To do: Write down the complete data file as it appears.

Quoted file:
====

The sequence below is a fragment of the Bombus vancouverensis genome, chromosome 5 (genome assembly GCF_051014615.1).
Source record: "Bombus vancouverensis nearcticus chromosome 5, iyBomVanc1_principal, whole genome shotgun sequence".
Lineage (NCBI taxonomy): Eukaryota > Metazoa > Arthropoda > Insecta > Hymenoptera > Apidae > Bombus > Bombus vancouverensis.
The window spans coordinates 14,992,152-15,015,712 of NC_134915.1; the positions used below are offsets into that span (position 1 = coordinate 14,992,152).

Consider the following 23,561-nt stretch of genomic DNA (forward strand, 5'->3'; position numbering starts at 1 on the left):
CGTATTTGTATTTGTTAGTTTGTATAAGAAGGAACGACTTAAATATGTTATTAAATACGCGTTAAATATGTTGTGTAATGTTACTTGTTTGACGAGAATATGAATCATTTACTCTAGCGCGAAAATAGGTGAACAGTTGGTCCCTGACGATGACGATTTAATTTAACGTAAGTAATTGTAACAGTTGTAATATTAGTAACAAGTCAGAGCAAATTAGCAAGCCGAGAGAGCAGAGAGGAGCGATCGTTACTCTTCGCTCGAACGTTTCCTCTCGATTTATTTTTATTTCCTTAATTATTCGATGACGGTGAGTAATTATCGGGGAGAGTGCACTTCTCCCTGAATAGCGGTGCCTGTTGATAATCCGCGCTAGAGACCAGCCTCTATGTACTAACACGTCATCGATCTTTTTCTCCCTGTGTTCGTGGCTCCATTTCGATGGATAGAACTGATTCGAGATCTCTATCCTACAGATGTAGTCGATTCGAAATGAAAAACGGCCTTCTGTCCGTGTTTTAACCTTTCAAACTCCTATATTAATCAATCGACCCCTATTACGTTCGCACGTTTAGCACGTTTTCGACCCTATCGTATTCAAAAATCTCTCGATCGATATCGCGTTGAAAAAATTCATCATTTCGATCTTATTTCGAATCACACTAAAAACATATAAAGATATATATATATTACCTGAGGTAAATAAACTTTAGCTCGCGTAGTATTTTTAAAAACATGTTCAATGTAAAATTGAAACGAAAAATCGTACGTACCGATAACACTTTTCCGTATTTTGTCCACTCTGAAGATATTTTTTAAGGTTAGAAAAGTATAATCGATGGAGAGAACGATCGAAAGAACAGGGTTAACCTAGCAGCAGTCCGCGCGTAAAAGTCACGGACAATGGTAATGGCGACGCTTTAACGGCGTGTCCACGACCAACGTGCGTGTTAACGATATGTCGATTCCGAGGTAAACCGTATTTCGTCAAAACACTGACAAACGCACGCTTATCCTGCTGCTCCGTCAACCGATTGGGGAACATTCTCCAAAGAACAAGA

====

The sequence below is a fragment of the Bombus vancouverensis genome, chromosome 5 (genome assembly GCF_051014615.1).
Source record: "Bombus vancouverensis nearcticus chromosome 5, iyBomVanc1_principal, whole genome shotgun sequence".
Lineage (NCBI taxonomy): Eukaryota > Metazoa > Arthropoda > Insecta > Hymenoptera > Apidae > Bombus > Bombus vancouverensis.
The window spans coordinates 14,992,152-15,015,712 of NC_134915.1; the positions used below are offsets into that span (position 1 = coordinate 14,992,152).

Consider the following 23,561-nt stretch of genomic DNA (forward strand, 5'->3'; position numbering starts at 1 on the left):
CGTATTTGTATTTGTTAGTTTGTATAAGAAGGAACGACTTAAATATGTTATTAAATACGCGTTAAATATGTTGTGTAATGTTACTTGTTTGACGAGAATATGAATCATTTACTCTAGCGCGAAAATAGGTGAACAGTTGGTCCCTGACGATGACGATTTAATTTAACGTAAGTAATTGTAACAGTTGTAATATTAGTAACAAGTCAGAGCAAATTAGCAAGCCGAGAGAGCAGAGAGGAGCGATCGTTACTCTTCGCTCGAACGTTTCCTCTCGATTTATTTTTATTTCCTTAATTATTCGATGACGGTGAGTAATTATCGGGGAGAGTGCACTTCTCCCTGAATAGCGGTGCCTGTTGATAATCCGCGCTAGAGACCAGCCTCTATGTACTAACACGTCATCGATCTTTTTCTCCCTGTGTTCGTGGCTCCATTTCGATGGATAGAACTGATTCGAGATCTCTATCCTACAGATGTAGTCGATTCGAAATGAAAAACGGCCTTCTGTCCGTGTTTTAACCTTTCAAACTCCTATATTAATCAATCGACCCCTATTACGTTCGCACGTTTAGCACGTTTTCGACCCTATCGTATTCAAAAATCTCTCGATCGATATCGCGTTGAAAAAATTCATCATTTCGATCTTATTTCGAATCACACTAAAAACATATAAAGATATATATATATTACCTGAGGTAAATAAACTTTAGCTCGCGTAGTATTTTTAAAAACATGTTCAATGTAAAATTGAAACGAAAAATCGTACGTACCGATAACACTTTTCCGTATTTTGTCCACTCTGAAGATATTTTTTAAGGTTAGAAAAGTATAATCGATGGAGAGAACGATCGAAAGAACAGGGTTAACCTAGCAGCAGTCCGCGCGTAAAAGTCACGGACAATGGTAATGGCGACGCTTTAACGGCGTGTCCACGACCAACGTGCGTGTTAACGATATGTCGATTCCGAGGTAAACCGTATTTCGTCAAAACACTGACAAACGCACGCTTATCCTGCTGCTCCGTCAACCGATTGGGGAACATTCTCCAAAGAACAAGA